Vitamin D functions as a potent immunomodulator by interacting with many immune cells however, its role in regulating inflammation in the epicardial adipose tissue (EAT) is unclear. In the EAT of atherosclerotic microswine that were fed with deficient, sufficient or supplemented levels of Vitamin D, we evaluated the phenotype of the macrophages. Vitamin D treatment was continued for 12 months and serum 25(OH)D levels were measured regularly. Infiltration of M1/M2 macrophage was investigated by immunostaining for CCR7 and CD206, respectively in conjunction with a pan macrophage marker CD14. Significant difference in the number of CCR7+ cells was observed in the EAT from Vitamin D-deficient swine compared to Vitamin D-sufficient or-supplemented swine. Expression of CD206 correlated with high levels of serum 25(OH)D indicating a significant increase in M2 macrophages in the EAT of Vitamin D-supplemented compared to-deficient swine. These findings suggest that Vitamin D-deficiency exacerbates inflammation by increasing pro-inflammatory M1 macrophages, while Vitamin D-supplementation attenuates the inflammatory cytokines and promotes M2 macrophages in EAT. This study demonstrates the significance of Vitamin D mediated inhibition of macrophage mediated inflammation in the EAT during coronary intervention in addition to its immunomodulatory role. However, additional studies are required to identify the cellular mechanisms that transduce signals between macrophages and smooth muscle cells during restenosis in the presence and absence of Vitamin D.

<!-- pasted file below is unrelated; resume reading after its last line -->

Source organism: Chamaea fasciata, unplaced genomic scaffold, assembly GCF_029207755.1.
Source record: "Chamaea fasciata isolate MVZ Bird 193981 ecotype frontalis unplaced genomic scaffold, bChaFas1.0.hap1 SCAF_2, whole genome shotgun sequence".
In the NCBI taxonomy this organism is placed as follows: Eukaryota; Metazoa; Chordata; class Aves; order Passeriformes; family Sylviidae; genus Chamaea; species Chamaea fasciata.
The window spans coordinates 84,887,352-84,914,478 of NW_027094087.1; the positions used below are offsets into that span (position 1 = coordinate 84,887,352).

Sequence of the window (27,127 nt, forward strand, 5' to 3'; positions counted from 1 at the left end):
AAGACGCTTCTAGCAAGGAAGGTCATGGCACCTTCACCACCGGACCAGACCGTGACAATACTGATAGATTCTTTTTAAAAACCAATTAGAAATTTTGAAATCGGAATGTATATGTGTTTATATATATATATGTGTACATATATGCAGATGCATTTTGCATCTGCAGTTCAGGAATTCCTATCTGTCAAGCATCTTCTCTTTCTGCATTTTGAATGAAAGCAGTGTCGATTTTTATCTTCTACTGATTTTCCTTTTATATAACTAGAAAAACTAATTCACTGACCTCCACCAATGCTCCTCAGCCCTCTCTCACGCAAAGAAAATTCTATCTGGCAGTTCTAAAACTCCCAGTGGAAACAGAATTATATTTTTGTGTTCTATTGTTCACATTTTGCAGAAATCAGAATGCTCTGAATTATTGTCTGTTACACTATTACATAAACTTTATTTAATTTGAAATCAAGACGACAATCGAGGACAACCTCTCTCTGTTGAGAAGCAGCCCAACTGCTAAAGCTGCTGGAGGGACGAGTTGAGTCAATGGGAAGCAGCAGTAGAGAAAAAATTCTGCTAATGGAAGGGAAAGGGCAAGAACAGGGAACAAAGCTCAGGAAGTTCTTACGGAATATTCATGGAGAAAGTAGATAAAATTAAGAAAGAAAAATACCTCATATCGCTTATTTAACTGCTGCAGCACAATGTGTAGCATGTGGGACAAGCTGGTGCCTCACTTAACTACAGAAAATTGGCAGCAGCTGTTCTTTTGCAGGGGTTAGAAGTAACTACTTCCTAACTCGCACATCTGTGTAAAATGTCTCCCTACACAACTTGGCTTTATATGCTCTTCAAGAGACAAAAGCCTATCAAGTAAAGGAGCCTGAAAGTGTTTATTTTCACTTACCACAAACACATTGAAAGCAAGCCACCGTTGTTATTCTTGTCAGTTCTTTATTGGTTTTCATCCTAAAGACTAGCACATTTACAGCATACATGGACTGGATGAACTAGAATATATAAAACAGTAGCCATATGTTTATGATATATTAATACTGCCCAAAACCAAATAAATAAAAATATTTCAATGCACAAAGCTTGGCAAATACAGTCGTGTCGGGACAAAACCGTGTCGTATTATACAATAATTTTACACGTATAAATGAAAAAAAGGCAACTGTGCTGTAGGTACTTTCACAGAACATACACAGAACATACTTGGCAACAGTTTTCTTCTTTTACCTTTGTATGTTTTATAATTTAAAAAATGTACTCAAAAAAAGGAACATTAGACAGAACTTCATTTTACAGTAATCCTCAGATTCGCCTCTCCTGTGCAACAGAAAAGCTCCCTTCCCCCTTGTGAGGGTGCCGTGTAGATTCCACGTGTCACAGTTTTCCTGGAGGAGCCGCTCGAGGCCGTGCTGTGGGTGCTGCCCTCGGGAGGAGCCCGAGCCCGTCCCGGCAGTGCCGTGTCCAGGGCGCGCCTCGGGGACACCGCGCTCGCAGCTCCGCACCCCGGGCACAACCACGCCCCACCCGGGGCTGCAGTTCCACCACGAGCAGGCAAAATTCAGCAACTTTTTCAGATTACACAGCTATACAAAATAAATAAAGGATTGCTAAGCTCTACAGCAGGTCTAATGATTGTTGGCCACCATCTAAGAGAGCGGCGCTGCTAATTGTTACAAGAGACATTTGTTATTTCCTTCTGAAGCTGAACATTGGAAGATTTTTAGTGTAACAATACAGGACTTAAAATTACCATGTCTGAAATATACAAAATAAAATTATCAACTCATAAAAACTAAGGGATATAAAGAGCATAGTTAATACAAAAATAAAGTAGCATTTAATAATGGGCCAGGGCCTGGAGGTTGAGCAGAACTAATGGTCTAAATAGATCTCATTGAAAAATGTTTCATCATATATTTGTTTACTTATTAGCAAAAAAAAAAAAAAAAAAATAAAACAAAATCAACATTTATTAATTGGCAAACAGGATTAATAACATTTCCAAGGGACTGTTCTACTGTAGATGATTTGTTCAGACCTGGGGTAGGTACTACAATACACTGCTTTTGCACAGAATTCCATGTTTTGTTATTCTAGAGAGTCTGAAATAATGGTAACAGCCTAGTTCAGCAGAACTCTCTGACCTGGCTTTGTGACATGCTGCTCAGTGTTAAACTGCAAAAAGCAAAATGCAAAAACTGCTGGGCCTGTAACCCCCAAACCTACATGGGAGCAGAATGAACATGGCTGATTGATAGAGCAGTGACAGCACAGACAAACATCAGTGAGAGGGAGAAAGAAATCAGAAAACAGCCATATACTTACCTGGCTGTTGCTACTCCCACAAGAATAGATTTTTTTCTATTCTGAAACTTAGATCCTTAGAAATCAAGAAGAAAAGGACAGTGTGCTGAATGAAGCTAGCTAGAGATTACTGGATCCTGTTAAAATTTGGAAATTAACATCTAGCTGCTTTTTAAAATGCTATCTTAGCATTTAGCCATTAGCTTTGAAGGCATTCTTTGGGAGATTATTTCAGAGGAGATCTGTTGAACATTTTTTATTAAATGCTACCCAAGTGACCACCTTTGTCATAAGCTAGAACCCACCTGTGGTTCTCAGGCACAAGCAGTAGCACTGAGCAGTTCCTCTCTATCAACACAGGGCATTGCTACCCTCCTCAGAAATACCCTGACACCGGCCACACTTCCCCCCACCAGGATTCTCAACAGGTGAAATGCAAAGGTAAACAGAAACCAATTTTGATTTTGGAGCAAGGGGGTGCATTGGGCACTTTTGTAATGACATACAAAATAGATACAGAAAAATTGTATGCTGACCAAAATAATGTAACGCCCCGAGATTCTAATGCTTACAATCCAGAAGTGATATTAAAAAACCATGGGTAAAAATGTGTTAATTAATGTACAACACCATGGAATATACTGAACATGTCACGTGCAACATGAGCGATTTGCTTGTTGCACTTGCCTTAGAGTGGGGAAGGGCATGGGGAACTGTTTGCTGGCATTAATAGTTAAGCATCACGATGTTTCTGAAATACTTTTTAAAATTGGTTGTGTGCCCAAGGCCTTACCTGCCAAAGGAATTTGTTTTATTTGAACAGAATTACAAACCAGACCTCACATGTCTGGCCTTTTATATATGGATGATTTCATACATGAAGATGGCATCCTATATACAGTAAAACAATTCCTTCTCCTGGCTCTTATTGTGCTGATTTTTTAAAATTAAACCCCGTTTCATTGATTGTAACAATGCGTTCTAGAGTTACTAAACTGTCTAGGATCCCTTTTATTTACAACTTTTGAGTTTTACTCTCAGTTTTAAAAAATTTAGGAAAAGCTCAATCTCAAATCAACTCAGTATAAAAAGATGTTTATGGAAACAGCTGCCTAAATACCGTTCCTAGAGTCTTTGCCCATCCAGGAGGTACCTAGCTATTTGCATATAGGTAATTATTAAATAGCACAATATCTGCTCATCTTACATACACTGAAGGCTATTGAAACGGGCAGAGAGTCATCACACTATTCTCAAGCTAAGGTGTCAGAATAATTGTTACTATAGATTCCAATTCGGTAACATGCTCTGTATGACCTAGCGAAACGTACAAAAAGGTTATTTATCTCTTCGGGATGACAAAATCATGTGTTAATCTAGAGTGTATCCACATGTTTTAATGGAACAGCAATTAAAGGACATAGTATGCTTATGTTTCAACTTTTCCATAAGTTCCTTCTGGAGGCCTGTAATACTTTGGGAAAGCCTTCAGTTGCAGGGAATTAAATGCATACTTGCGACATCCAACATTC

All Science Journal Classification (ASJC) codes
- Biochemistry, Genetics and Molecular Biology(all)
- Agricultural and Biological Sciences(all)